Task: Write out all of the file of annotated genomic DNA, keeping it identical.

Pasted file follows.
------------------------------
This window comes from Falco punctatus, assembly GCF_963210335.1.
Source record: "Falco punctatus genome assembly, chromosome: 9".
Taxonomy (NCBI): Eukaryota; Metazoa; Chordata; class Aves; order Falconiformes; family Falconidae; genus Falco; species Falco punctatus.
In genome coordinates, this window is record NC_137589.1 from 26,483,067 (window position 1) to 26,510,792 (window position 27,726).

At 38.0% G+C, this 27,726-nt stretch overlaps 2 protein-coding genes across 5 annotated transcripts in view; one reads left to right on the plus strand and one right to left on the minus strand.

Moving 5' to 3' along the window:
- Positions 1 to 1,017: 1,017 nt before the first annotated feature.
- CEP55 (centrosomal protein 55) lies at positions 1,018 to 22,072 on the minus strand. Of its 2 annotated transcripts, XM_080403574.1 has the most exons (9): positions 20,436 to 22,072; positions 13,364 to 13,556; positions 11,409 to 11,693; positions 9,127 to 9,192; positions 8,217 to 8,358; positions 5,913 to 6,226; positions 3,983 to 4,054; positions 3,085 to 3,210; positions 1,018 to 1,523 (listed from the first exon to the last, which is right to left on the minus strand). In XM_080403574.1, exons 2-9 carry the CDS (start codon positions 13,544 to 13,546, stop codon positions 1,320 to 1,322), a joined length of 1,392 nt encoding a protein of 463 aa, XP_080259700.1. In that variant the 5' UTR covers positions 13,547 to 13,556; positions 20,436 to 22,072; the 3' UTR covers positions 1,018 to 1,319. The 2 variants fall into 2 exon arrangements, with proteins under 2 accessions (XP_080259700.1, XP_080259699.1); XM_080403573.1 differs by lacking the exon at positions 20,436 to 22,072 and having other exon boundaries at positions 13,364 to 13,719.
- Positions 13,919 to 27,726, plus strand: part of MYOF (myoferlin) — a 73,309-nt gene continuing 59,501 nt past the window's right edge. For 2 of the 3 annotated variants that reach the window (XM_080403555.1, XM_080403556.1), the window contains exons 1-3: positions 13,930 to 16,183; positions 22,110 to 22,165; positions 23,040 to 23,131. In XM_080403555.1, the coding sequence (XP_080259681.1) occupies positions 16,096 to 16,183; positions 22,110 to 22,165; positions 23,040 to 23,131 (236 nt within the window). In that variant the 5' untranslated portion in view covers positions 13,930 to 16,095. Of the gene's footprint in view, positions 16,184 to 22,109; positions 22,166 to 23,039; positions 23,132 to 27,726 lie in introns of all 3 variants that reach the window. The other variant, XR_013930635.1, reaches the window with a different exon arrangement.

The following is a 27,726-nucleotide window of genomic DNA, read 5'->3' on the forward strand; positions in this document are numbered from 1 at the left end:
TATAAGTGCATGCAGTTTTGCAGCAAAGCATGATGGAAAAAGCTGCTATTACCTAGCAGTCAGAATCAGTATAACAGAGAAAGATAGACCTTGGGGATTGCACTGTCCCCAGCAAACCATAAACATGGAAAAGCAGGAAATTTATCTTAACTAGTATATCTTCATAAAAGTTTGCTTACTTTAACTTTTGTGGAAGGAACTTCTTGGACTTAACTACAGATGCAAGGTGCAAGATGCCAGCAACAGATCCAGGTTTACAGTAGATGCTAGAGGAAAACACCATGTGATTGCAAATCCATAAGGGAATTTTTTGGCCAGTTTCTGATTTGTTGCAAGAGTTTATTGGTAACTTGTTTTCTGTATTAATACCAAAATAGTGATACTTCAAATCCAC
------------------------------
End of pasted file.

This window comes from Falco punctatus, assembly GCF_963210335.1.
Source record: "Falco punctatus genome assembly, chromosome: 9".
Taxonomy (NCBI): Eukaryota; Metazoa; Chordata; class Aves; order Falconiformes; family Falconidae; genus Falco; species Falco punctatus.
In genome coordinates, this window is record NC_137589.1 from 26,483,067 (window position 1) to 26,510,792 (window position 27,726).

At 38.0% G+C, this 27,726-nt stretch overlaps 2 protein-coding genes across 5 annotated transcripts in view; one reads left to right on the plus strand and one right to left on the minus strand.

Moving 5' to 3' along the window:
- Positions 1 to 1,017: 1,017 nt before the first annotated feature.
- CEP55 (centrosomal protein 55) lies at positions 1,018 to 22,072 on the minus strand. Of its 2 annotated transcripts, XM_080403574.1 has the most exons (9): positions 20,436 to 22,072; positions 13,364 to 13,556; positions 11,409 to 11,693; positions 9,127 to 9,192; positions 8,217 to 8,358; positions 5,913 to 6,226; positions 3,983 to 4,054; positions 3,085 to 3,210; positions 1,018 to 1,523 (listed from the first exon to the last, which is right to left on the minus strand). In XM_080403574.1, exons 2-9 carry the CDS (start codon positions 13,544 to 13,546, stop codon positions 1,320 to 1,322), a joined length of 1,392 nt encoding a protein of 463 aa, XP_080259700.1. In that variant the 5' UTR covers positions 13,547 to 13,556; positions 20,436 to 22,072; the 3' UTR covers positions 1,018 to 1,319. The 2 variants fall into 2 exon arrangements, with proteins under 2 accessions (XP_080259700.1, XP_080259699.1); XM_080403573.1 differs by lacking the exon at positions 20,436 to 22,072 and having other exon boundaries at positions 13,364 to 13,719.
- Positions 13,919 to 27,726, plus strand: part of MYOF (myoferlin) — a 73,309-nt gene continuing 59,501 nt past the window's right edge. For 2 of the 3 annotated variants that reach the window (XM_080403555.1, XM_080403556.1), the window contains exons 1-3: positions 13,930 to 16,183; positions 22,110 to 22,165; positions 23,040 to 23,131. In XM_080403555.1, the coding sequence (XP_080259681.1) occupies positions 16,096 to 16,183; positions 22,110 to 22,165; positions 23,040 to 23,131 (236 nt within the window). In that variant the 5' untranslated portion in view covers positions 13,930 to 16,095. Of the gene's footprint in view, positions 16,184 to 22,109; positions 22,166 to 23,039; positions 23,132 to 27,726 lie in introns of all 3 variants that reach the window. The other variant, XR_013930635.1, reaches the window with a different exon arrangement.

The following is a 27,726-nucleotide window of genomic DNA, read 5'->3' on the forward strand; positions in this document are numbered from 1 at the left end:
TATAAGTGCATGCAGTTTTGCAGCAAAGCATGATGGAAAAAGCTGCTATTACCTAGCAGTCAGAATCAGTATAACAGAGAAAGATAGACCTTGGGGATTGCACTGTCCCCAGCAAACCATAAACATGGAAAAGCAGGAAATTTATCTTAACTAGTATATCTTCATAAAAGTTTGCTTACTTTAACTTTTGTGGAAGGAACTTCTTGGACTTAACTACAGATGCAAGGTGCAAGATGCCAGCAACAGATCCAGGTTTACAGTAGATGCTAGAGGAAAACACCATGTGATTGCAAATCCATAAGGGAATTTTTTGGCCAGTTTCTGATTTGTTGCAAGAGTTTATTGGTAACTTGTTTTCTGTATTAATACCAAAATAGTGATACTTCAAATCCAC